Zeta’s Impacts on North Alabama Depend On Track

The Weather Authority

Hurricane Zeta continues to organize and intensify this morning southeast of the Yucatan Peninsula. As of 1 am, it had sustained winds of 75 mph and a minimum central pressure of 982 millibars.

The storm will continue to move northeast through the Gulf towards the Northern Gulf Coast by Tuesday night into Wednesday morning as either a hurricane or a strong tropical storm. You can keep up with the latest track of Zeta with our interactive map below:

Once the storm makes landfall, it continues northeast through Mississippi and Alabama. The exact track of the storm will dictate what kind of impacts we get here.

A track further west would mean heavier rain across North Alabama and Southern Tennessee that could lead to flash flooding. It would also mean higher wind gusts and a better chance at some outer bands producing strong storms and perhaps even tornadoes. A track further to the east would put us on the more tame side of Zeta, although we’d probably still see some rain and breezy winds. (We saw this play out with Laura and Delta respectively. Both were a westward track. We saw tornado warnings with Laura and heavy rain with Delta. Sally was south of us and we didn’t see much.)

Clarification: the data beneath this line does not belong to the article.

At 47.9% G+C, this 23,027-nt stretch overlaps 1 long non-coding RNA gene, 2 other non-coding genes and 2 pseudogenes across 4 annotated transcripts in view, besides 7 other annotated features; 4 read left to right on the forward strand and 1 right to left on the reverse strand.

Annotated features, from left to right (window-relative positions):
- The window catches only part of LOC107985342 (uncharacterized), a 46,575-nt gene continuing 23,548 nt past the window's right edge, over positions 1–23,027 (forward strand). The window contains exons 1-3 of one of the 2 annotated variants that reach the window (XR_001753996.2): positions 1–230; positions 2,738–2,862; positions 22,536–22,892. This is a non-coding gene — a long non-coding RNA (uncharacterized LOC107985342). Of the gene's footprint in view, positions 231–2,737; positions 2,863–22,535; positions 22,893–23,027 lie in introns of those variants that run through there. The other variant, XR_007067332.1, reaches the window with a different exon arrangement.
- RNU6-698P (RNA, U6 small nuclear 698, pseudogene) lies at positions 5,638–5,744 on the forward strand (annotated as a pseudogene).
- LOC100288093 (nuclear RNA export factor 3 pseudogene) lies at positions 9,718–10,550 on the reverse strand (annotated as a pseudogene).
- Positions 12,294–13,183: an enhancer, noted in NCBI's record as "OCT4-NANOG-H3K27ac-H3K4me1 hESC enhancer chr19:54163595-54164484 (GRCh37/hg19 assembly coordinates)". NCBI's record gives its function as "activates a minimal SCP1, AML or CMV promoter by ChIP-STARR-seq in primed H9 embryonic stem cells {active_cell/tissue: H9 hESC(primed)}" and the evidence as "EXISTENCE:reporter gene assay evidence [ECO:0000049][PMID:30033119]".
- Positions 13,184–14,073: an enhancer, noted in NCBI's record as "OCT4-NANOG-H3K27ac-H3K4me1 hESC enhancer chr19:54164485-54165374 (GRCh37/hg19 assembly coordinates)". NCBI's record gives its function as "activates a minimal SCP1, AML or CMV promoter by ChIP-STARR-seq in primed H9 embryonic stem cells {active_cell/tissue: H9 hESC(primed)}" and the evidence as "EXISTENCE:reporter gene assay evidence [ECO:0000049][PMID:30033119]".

We’ve got higher rain chances Wednesday and Thursday as the remnants of Zeta move through, but these numbers may have to be adjusted as we fine tune Zeta’s track. Keep in mind, our rain chances are predicated on a tropical storm that’s not even in the Gulf yet, so you may see some changes to our forecast over the next couple of days.

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– Alex Puckett
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